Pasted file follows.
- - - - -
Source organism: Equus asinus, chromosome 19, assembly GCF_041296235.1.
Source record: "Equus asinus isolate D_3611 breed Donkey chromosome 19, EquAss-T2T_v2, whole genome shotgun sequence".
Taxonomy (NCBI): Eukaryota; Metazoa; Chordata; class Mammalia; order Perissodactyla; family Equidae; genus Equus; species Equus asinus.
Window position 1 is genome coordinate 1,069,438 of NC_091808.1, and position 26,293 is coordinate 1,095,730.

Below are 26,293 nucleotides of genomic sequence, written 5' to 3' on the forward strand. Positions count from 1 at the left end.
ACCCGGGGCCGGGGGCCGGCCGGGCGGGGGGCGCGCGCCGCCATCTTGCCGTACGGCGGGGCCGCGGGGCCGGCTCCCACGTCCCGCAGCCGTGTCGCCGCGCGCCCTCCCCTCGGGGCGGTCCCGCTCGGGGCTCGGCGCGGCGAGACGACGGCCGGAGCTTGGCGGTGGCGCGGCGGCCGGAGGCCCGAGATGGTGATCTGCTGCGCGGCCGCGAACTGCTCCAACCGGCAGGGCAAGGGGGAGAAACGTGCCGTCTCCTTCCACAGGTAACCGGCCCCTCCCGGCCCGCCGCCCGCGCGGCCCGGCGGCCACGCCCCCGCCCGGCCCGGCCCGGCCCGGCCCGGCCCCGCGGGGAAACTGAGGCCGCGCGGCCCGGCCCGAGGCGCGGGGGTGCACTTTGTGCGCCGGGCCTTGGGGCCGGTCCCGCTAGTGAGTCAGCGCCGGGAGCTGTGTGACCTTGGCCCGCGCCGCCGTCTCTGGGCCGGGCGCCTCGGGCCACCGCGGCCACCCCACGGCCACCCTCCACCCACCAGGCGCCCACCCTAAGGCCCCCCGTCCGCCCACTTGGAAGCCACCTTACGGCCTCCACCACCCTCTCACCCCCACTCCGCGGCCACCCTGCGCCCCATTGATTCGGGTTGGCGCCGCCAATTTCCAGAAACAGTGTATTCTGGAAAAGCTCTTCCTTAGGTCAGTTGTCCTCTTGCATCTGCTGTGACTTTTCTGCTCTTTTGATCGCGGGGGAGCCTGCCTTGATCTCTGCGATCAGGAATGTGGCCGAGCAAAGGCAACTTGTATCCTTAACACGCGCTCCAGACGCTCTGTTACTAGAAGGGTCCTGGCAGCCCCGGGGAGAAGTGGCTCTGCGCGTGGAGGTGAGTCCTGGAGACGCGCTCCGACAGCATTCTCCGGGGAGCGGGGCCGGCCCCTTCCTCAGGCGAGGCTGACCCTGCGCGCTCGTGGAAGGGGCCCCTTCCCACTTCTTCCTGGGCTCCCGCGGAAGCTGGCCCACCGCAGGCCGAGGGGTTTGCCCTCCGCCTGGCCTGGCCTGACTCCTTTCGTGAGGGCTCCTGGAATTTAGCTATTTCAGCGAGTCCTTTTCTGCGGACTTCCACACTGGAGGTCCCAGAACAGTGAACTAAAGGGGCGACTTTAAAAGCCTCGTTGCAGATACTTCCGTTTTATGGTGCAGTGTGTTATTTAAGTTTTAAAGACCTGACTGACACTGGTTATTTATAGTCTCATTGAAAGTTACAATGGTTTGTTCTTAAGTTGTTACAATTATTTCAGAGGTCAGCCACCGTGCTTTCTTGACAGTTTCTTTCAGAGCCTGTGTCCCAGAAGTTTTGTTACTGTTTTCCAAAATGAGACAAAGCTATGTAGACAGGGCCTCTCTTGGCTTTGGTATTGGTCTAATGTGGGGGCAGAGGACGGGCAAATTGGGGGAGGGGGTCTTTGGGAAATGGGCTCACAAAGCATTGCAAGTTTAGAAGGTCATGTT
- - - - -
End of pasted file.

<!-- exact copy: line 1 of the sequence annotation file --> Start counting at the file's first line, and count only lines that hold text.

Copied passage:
Source organism: Equus asinus, chromosome 19, assembly GCF_041296235.1.